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The United States’ Catholic bishops argue that religious freedom is at stake in arguing against a proposed federal mandate that would require Catholic institutions to provide contraceptive coverage to their employees.
But are the bishops imposing Catholic values on their employees, many of whom are non-Catholic and do not agree with Church teachings against birth control?
Critics say yes, and argue that the religious freedom argument distracts from the current reality that several Catholic institutions already offer contraceptive coverage to employees, many of whom are Catholics who use contraception.
“I think calling it religious freedom is really a distraction, because whose religious freedoms are we talking about?” asked Judy Waxman, vice president of health and reproductive rights at the National Women’s Law Center, which argues that current federal civil rights law already guarantees contraceptive coverage in health care plans that offer prescription drugs.
“I think we should be thinking about the religious freedom of the employees to decide whether or not they are going to use contraceptives. The bishops can teach what they like, but they cannot impose their beliefs on all the employees who work in a nonprofit hospital or non-profit university where the public is employed and where the public is served,” Waxman said.
“You wouldn’t work for an Orthodox Jewish organization and expect to find barbecued pork chops being served in the cafeteria.”
— Richard M. Doerflinger, associate director of pro-life activities for the U.S. Conference of Catholic Bishops.
“This is the bishops trying to get the federal government to do to Catholics what Catholics themselves don’t agree with,” said David Nolan, communications director for Catholics for Choice, a Washington, D.C.-based nonprofit that advocates for legalized abortion and access to contraceptives.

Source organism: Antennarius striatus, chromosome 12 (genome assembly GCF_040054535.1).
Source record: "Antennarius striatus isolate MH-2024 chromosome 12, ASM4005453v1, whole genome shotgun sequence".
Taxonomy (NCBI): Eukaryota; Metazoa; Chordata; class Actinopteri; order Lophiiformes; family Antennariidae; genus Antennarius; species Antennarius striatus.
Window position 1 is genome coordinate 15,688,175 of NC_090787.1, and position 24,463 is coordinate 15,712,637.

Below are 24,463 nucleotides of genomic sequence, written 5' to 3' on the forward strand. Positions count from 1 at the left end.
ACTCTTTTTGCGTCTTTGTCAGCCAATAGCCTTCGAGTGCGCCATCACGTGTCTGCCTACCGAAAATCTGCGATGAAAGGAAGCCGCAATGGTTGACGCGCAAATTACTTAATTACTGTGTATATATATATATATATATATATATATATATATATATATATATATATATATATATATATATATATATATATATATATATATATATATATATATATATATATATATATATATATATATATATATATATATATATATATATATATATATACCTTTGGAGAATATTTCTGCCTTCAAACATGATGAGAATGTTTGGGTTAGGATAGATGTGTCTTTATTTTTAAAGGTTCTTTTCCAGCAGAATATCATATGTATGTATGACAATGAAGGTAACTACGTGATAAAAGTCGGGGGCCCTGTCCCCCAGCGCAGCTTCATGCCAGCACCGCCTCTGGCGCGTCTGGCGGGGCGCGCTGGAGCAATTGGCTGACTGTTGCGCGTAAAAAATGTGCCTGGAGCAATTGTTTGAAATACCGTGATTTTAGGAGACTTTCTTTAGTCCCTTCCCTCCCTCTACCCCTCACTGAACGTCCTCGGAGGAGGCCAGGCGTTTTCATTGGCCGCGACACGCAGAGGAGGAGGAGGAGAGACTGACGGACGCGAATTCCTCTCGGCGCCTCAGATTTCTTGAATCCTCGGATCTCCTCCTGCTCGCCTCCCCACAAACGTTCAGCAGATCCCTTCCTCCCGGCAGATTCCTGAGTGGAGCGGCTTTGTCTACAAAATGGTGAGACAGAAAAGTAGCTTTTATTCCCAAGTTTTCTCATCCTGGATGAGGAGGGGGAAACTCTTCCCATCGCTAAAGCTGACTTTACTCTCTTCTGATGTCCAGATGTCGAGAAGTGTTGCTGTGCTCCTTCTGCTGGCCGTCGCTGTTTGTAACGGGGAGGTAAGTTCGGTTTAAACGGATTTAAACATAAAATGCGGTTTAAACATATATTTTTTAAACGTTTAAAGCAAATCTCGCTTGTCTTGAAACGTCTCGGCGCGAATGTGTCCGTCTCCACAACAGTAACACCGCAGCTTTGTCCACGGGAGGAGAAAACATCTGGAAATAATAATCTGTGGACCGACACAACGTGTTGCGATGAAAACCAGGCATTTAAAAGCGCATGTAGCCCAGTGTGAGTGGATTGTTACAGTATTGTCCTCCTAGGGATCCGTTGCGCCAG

“The HHS rules do not require anyone to use family planning. They’re just saying the insurance has to cover that. The bishops want to force people to pay for a prescription everyone else in the county has access to,” Nolan said.
But Richard M. Doerflinger, associate director of pro-life activities for the U.S. Conference of Catholic Bishops, told Our Sunday Visitor that the real issue at stake is the federal government trying to force religious institutions to violate their own ethical standards.
“You wouldn’t work for an Orthodox Jewish organization and expect to find barbecued pork chops being served in the cafeteria,” Doerflinger said.
“People can choose to work for a Catholic organization, knowing the kind of health care plan they will get, or they can work for someone else.
“The federal mandate being proposed would represent the government taking away the Church’s ability to impose its own values on itself. It means that a Catholic facility couldn’t be able to offer a Catholic health plan to its employees,” he said.
On Aug. 1, the U.S. Department of Health and Human Services announced federal rules that would require almost every health insurance plan cover all government-approved methods of contraception, as well as surgical sterilization.
The HHS guidelines were created in response to the 2010 federal health care law championed by President Barack Obama’s administration. The guidelines require all new health insurance plans to cover “women’s preventive services,” including breastfeeding support, domestic violence screening and contraception without charging co-pays or a deductible.